The beauty of this show is how complex and full it feels. This world is so gigantic and multi-scaled that it’s a wonder in both story and scale. Of course you’ve got your Fraggles, but there’s also the human world right outside Fraggle Rock as well as the giant Gorgs, tiny Doozers and whatever the Trash Heep is. There’s so much going on that you’re always moving from one scale size to another which varies the dramatic impact of the episode and scene. But, there’s also all kinds of technically wizardry going on behind the scenes. There’s a huge musical number in the first episode and I found myself just sitting back in awe at the Busby Berkeley-like production. So many Fraggles were up and doing their thing, plus a whole legion of Doozers. This DVD doesn’t have any extra features, but I would absolutely love to see a documentary or featurette about how this show was put together.

I also appreciated how the show’s writers tackled issues. Kids deal with a lot of wild feeling as they grow up, not all of which are covered as well on Disney or Nickelodeon these does. In the episode “Red’s Club” Red wants to start a club to help people, but the other Fraggles vote Gobo as the club’s president. This leads her on an ill-advised jaunt as she first starts her own club and then teams up with a Doozer who she keeps endangering just so she can help her. So, the episode doesn’t just deal with jealousy, but jealousy that comes from a very positive place and the ways it can get morphed.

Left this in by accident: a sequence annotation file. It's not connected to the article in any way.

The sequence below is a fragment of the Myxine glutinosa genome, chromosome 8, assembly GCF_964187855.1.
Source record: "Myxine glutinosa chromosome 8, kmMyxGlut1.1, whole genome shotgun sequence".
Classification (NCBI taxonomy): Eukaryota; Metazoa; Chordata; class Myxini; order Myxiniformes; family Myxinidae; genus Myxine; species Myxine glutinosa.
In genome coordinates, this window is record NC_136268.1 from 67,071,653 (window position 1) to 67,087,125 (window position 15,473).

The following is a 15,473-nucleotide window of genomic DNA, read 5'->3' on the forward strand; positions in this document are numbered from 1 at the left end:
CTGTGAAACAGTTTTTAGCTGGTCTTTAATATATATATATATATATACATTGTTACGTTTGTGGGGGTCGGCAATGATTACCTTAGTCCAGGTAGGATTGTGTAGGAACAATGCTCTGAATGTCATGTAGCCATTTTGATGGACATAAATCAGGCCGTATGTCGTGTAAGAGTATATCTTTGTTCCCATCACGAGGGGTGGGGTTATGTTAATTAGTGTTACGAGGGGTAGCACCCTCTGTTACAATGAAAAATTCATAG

I really enjoyed this six episode jaunt down memory lane and will continue to try and get my daughter to watch it. I think there’s not only a lot of entertainment to be seen in there, but also a lot of artistic greatness that will somehow ooze its way into her brain.

Pop Poppa Recommended Watching: Louie

I’ve known about Louis C.K. for a while now. I used to be a big watcher of Comedy Central way back in the day when they would show all kinds of clip shows consisting of clips from various stand-up performances. He’s also been on Conan O’Brien’s various shows and has been around for a while. Even so, it took me awhile to actually sit and watch his new series on FX called Louie. For some reason I thought it was going to be kind of gross. And it probably is depending on your views, but there’s a lot more going on than a few gross or inappropriate bits and that’s truth.

I’m getting a little ahead of myself. The series it self follows Louie, a divorced stand-up comedian living in New York City and taking care of his two daughters when they’re not with his wife. Episodes revolve around everything from comedy club hecklers and trying to get a date with the woman who works at his local pharmacy to his awful mother and trying to recapture his youth. These issues are not dealt with with anything nearing kid gloves. In fact, what makes Louie such an amazing show is how gut-wrenchingly honest it is, while still being really damn funny.

I can’t necessarily relate to all of the trials and tribulations that Louie goes through in the first season (which is on Netflix Instant, though not two just yet), but things like balancing fatherhood with non traditional careers and the things that being a dad does to your brain are pretty universal as far as my thinking goes. It’s not really an easy series to explain and I know it won’t be everyone’s cup of tea (especially if you use phrases like “cup of tea”) but if you don’t mind feeling a little uncomfortable while laughing (and not in a Michael Scott kind of way where he fuels awkwardness) I highly recommend giving the series a shot.